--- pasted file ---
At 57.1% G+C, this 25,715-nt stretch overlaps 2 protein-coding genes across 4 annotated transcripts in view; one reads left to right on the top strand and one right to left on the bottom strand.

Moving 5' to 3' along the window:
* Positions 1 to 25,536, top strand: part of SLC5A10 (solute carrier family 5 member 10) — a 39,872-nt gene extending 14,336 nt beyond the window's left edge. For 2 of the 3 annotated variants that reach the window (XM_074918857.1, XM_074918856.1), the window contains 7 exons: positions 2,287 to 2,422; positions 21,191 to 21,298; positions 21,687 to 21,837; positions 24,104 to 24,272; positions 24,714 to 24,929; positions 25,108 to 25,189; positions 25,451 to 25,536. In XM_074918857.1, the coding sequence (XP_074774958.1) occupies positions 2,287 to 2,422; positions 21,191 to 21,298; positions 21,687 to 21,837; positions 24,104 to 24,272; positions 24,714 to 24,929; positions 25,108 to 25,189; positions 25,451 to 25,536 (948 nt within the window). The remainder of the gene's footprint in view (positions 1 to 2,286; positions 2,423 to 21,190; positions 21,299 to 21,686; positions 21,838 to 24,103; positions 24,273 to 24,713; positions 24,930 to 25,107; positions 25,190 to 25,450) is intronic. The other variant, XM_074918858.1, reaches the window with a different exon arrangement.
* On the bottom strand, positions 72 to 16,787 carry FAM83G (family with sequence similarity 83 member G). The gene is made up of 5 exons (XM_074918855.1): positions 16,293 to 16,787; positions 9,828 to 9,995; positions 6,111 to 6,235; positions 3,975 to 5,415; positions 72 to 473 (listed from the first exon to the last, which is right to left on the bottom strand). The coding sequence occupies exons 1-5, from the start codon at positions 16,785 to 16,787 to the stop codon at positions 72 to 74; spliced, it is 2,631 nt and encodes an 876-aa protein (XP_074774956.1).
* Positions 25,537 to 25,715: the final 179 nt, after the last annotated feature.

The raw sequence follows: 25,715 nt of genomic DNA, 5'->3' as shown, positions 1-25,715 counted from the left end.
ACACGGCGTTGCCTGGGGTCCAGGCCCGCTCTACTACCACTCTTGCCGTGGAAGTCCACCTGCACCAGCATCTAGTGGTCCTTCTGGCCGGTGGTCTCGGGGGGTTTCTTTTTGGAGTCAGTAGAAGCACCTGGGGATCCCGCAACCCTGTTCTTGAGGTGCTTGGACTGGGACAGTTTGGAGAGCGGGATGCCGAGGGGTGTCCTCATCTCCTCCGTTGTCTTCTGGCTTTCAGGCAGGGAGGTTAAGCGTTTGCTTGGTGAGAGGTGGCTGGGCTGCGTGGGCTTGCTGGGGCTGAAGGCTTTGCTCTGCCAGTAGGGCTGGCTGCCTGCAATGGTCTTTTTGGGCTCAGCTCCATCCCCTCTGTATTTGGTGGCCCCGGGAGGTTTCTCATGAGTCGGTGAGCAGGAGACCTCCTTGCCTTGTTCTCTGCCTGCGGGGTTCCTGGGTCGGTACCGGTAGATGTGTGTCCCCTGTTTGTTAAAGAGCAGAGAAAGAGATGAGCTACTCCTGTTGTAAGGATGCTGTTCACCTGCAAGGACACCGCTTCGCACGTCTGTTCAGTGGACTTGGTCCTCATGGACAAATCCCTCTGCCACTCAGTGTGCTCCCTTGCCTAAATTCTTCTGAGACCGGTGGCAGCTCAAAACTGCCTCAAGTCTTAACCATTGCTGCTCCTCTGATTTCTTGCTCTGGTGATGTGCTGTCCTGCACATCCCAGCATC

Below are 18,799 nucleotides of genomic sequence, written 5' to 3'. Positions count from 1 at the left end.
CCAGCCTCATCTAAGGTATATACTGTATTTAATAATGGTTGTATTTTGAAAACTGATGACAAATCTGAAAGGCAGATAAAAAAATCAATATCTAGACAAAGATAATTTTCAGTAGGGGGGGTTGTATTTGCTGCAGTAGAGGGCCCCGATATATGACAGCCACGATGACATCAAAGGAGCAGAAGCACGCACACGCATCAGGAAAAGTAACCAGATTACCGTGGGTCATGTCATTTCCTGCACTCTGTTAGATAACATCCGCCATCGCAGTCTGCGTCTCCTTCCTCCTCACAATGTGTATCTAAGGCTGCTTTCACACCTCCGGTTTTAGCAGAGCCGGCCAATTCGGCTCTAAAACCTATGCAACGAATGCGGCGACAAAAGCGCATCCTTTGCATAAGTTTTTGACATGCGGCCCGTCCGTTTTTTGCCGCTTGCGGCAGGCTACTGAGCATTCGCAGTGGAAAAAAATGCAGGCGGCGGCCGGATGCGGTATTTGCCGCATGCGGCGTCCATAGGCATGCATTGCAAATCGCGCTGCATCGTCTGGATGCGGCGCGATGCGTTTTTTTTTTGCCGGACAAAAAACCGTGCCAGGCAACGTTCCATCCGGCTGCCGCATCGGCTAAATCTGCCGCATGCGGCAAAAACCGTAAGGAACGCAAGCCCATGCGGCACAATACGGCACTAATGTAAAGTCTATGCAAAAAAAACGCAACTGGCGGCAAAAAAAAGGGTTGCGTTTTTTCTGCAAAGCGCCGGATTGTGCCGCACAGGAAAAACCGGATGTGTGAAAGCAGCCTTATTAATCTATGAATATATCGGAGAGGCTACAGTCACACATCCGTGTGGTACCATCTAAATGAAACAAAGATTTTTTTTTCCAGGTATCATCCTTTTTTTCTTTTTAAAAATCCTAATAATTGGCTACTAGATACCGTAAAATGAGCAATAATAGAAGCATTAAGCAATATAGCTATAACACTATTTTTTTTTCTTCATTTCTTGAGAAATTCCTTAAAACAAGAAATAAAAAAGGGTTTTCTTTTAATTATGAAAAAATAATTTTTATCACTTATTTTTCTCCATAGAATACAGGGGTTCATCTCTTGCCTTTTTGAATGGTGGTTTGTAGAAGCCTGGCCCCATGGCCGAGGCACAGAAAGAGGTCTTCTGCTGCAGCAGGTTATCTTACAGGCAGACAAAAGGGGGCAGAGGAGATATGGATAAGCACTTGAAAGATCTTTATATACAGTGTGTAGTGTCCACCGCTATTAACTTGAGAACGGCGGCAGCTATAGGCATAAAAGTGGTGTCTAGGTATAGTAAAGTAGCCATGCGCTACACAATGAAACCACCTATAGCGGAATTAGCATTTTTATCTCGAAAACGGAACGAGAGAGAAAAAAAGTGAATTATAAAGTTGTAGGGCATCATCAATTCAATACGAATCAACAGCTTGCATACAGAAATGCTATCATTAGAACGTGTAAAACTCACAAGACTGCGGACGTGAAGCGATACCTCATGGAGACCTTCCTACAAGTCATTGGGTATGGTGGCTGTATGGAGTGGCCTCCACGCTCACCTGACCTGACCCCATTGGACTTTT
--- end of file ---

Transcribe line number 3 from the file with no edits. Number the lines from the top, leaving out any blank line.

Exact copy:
* Positions 1 to 25,536, top strand: part of SLC5A10 (solute carrier family 5 member 10) — a 39,872-nt gene extending 14,336 nt beyond the window's left edge. For 2 of the 3 annotated variants that reach the window (XM_074918857.1, XM_074918856.1), the window contains 7 exons: positions 2,287 to 2,422; positions 21,191 to 21,298; positions 21,687 to 21,837; positions 24,104 to 24,272; positions 24,714 to 24,929; positions 25,108 to 25,189; positions 25,451 to 25,536. In XM_074918857.1, the coding sequence (XP_074774958.1) occupies positions 2,287 to 2,422; positions 21,191 to 21,298; positions 21,687 to 21,837; positions 24,104 to 24,272; positions 24,714 to 24,929; positions 25,108 to 25,189; positions 25,451 to 25,536 (948 nt within the window). The remainder of the gene's footprint in view (positions 1 to 2,286; positions 2,423 to 21,190; positions 21,299 to 21,686; positions 21,838 to 24,103; positions 24,273 to 24,713; positions 24,930 to 25,107; positions 25,190 to 25,450) is intronic. The other variant, XM_074918858.1, reaches the window with a different exon arrangement.